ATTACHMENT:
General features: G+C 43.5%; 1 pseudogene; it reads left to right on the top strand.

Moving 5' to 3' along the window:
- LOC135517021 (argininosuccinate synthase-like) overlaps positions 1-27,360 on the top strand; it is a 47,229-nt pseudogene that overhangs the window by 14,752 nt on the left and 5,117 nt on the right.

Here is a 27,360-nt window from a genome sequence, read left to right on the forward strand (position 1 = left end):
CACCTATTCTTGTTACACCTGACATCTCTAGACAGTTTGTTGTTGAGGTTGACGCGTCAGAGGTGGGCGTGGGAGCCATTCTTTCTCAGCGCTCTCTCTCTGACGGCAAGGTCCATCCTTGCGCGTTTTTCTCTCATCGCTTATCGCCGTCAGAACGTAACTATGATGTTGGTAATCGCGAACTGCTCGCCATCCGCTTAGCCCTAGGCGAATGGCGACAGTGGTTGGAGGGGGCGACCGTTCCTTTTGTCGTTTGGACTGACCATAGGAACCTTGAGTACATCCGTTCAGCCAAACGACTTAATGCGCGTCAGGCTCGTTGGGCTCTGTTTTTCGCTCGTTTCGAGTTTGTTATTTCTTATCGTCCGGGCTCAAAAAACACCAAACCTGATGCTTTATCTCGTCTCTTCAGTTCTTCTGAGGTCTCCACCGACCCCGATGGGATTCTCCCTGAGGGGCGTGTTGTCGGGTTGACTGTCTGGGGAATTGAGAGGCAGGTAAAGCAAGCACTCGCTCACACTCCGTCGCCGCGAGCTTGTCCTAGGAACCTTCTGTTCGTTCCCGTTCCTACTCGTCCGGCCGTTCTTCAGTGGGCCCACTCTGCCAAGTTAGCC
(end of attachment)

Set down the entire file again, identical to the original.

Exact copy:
General features: G+C 43.5%; 1 pseudogene; it reads left to right on the top strand.

Moving 5' to 3' along the window:
- LOC135517021 (argininosuccinate synthase-like) overlaps positions 1-27,360 on the top strand; it is a 47,229-nt pseudogene that overhangs the window by 14,752 nt on the left and 5,117 nt on the right.

Here is a 27,360-nt window from a genome sequence, read left to right on the forward strand (position 1 = left end):
CACCTATTCTTGTTACACCTGACATCTCTAGACAGTTTGTTGTTGAGGTTGACGCGTCAGAGGTGGGCGTGGGAGCCATTCTTTCTCAGCGCTCTCTCTCTGACGGCAAGGTCCATCCTTGCGCGTTTTTCTCTCATCGCTTATCGCCGTCAGAACGTAACTATGATGTTGGTAATCGCGAACTGCTCGCCATCCGCTTAGCCCTAGGCGAATGGCGACAGTGGTTGGAGGGGGCGACCGTTCCTTTTGTCGTTTGGACTGACCATAGGAACCTTGAGTACATCCGTTCAGCCAAACGACTTAATGCGCGTCAGGCTCGTTGGGCTCTGTTTTTCGCTCGTTTCGAGTTTGTTATTTCTTATCGTCCGGGCTCAAAAAACACCAAACCTGATGCTTTATCTCGTCTCTTCAGTTCTTCTGAGGTCTCCACCGACCCCGATGGGATTCTCCCTGAGGGGCGTGTTGTCGGGTTGACTGTCTGGGGAATTGAGAGGCAGGTAAAGCAAGCACTCGCTCACACTCCGTCGCCGCGAGCTTGTCCTAGGAACCTTCTGTTCGTTCCCGTTCCTACTCGTCCGGCCGTTCTTCAGTGGGCCCACTCTGCCAAGTTAGCC